Train commuters looking to get off in Boca Raton could have two stops to chose from in the not-too-distant future.
A long talked about second Tri-Rail station in the city is closer to reality because more money has been found to help pay for the $18 million project.
The Palm Beach Metropolitan Planning Organization, the county's transportation planning agency, is prepared to allocate $8.5 million of federal money to a new station near Military Trail south of Glades Road. That would match the more than $10 million that the Florida Department of Transportation already has set aside for the proposed station.
"This has been on our radar for a long time," said William Cross, Tri-Rail's director of planning.
With the extra infusion of cash, the proposed new station could open by 2018.
It comes as the Yamato Road station in Boca Raton with 1,600 passengers a day, has become the busiest Tri-Rail station, surpassing Miami-Dade County's Metrorail stop.
With that kind of demand, Tri-Rail officials are confident that the city could support a new station. The proposed location for the new station near The Shops at Boca Center is surrounded by homes, office buildings and other shopping centers. It's also close to the Town Center Mall.
Plus, the city is interested in redeveloping that section of the city, encouraging developers to create places where people would live, work and shop.
A developer already has purchased the bowling alley and other property across from the Boca Center shops with plans to redevelop it.
"The demand would be substantial based on what would be around that area," said Bonnie Arnold, Tri-Rail's spokeswoman. "Boca Raton is a popular place to live and work."
"It could take the mall employees and others who work in that area off the roads," she said.
The sites Tri-Rail is considering for the new station would have limited space, which also would limit the amount of parking available. That would make it different from Tri-Rail's other stations that feature a significant number of parking spaces that allow commuters to park and ride.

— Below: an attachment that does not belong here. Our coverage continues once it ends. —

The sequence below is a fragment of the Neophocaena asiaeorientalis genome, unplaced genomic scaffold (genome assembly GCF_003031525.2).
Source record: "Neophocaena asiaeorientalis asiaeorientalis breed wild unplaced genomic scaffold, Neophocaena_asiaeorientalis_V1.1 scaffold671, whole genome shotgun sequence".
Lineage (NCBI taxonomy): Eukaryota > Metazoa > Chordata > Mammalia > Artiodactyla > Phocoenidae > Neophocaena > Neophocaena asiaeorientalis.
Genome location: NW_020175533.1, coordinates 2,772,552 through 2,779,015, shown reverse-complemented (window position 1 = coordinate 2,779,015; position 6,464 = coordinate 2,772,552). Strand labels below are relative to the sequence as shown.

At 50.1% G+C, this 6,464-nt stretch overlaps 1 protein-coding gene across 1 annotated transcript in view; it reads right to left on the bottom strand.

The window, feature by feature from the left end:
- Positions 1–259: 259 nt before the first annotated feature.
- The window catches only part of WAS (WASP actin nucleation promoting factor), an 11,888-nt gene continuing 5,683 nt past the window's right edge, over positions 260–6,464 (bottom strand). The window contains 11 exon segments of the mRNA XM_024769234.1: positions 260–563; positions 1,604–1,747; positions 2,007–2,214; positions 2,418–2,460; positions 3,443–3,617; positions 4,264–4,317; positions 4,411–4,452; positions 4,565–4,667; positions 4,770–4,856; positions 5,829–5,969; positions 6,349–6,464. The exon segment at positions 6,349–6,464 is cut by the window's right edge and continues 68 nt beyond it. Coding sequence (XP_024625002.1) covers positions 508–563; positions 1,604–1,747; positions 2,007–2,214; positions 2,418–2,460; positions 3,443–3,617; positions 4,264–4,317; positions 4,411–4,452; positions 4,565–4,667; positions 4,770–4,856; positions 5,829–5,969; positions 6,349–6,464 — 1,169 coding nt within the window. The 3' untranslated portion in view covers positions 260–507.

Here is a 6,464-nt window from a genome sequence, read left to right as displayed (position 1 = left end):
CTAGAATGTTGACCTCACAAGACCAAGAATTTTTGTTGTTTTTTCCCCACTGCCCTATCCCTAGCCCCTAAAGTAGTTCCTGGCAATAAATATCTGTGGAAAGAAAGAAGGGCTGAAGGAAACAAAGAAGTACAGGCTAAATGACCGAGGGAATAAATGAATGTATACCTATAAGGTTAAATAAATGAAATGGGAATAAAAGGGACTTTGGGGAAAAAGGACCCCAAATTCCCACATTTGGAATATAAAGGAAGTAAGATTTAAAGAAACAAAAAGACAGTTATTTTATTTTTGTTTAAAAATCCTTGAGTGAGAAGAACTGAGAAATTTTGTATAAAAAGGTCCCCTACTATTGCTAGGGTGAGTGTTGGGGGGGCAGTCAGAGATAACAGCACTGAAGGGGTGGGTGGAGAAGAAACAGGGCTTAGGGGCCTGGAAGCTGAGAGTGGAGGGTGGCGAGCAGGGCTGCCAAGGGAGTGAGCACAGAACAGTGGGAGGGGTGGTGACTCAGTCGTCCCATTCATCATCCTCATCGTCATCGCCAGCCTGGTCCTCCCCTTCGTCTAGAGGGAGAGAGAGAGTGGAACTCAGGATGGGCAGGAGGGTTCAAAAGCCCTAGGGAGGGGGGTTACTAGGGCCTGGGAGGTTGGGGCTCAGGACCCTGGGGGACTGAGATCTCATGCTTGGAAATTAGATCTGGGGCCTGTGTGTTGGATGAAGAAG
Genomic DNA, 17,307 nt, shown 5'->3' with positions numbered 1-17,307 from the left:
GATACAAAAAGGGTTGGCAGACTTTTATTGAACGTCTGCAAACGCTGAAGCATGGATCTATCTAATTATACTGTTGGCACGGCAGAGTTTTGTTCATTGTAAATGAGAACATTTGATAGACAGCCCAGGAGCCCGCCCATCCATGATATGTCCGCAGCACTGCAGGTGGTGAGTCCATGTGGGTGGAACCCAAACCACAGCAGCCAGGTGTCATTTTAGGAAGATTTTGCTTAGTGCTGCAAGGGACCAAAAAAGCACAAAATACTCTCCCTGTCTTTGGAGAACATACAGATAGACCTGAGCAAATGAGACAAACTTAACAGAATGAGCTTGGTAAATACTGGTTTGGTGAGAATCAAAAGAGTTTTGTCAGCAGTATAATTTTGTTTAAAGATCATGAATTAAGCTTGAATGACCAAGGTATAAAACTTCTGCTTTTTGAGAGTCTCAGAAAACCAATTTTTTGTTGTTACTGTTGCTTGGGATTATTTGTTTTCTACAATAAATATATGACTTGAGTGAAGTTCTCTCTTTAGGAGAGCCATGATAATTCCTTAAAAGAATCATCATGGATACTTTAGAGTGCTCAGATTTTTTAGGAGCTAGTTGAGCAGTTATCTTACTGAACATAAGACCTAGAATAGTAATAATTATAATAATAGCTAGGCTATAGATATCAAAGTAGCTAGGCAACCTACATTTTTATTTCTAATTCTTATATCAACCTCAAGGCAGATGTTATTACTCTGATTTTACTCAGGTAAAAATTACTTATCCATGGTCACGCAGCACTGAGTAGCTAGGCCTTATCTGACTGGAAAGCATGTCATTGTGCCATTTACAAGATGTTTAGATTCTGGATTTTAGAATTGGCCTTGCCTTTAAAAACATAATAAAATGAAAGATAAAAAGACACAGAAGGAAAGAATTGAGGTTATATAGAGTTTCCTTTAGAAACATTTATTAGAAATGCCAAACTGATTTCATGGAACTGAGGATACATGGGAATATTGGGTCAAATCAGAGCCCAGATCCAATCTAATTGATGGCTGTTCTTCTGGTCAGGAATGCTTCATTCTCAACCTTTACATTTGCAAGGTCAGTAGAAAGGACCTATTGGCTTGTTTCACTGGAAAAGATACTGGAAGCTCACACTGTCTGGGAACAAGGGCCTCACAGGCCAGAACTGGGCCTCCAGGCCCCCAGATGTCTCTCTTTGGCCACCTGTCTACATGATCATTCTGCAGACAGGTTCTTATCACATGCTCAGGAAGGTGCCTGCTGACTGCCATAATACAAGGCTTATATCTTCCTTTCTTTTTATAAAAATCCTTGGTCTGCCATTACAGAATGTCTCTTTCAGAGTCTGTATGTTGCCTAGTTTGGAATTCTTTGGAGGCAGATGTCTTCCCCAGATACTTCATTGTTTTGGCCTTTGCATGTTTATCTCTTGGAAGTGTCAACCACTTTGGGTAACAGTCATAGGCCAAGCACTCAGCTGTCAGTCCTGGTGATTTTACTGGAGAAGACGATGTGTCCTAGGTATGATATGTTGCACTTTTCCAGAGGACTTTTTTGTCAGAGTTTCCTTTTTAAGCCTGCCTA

To make up for that dearth of parking, the proposed new station would rely heavily on shuttle buses. An emphasis would be placed on commuters being dropped off at the station by family or friends. The area also could be developed to provide plenty of pedestrian access.
Another kink in the plans for the proposed new station is its proximity to the Yamato Road station. They're about 2 miles apart while most stations are about 4 miles apart. That could affect the operation of the trains, Cross said.
In the next two years, Tri-Rail plans to embark on a deeper analysis of the proposed station and its impact, determining the exact location and the cost to buy the land.
But the city is gung-ho about the station's prospects. It's prepared to provide shuttle buses for the station that would circulate around the area, Haynie said.
That's what the city does now at the Yamato station, shuttling employees to major employers like Office Depot and large commerce parks after they get off the train.
Doug Hess, the city's traffic engineer, attributes much of the success of the Yamato station to those shuttles.
"This is a good model for moving people through the commuter rail system," he said.
Since public transportation would play a large role in redevelopment in the area, the city is looking at making developers pay mobility fees rather than road impact fees to help pay for the development of the Tri-Rail station.
That would reduce the commitment from the MPO.
firstname.lastname@example.org, 561-243-6537 or Twitter @adstreeterCopyright © 2015, CT Now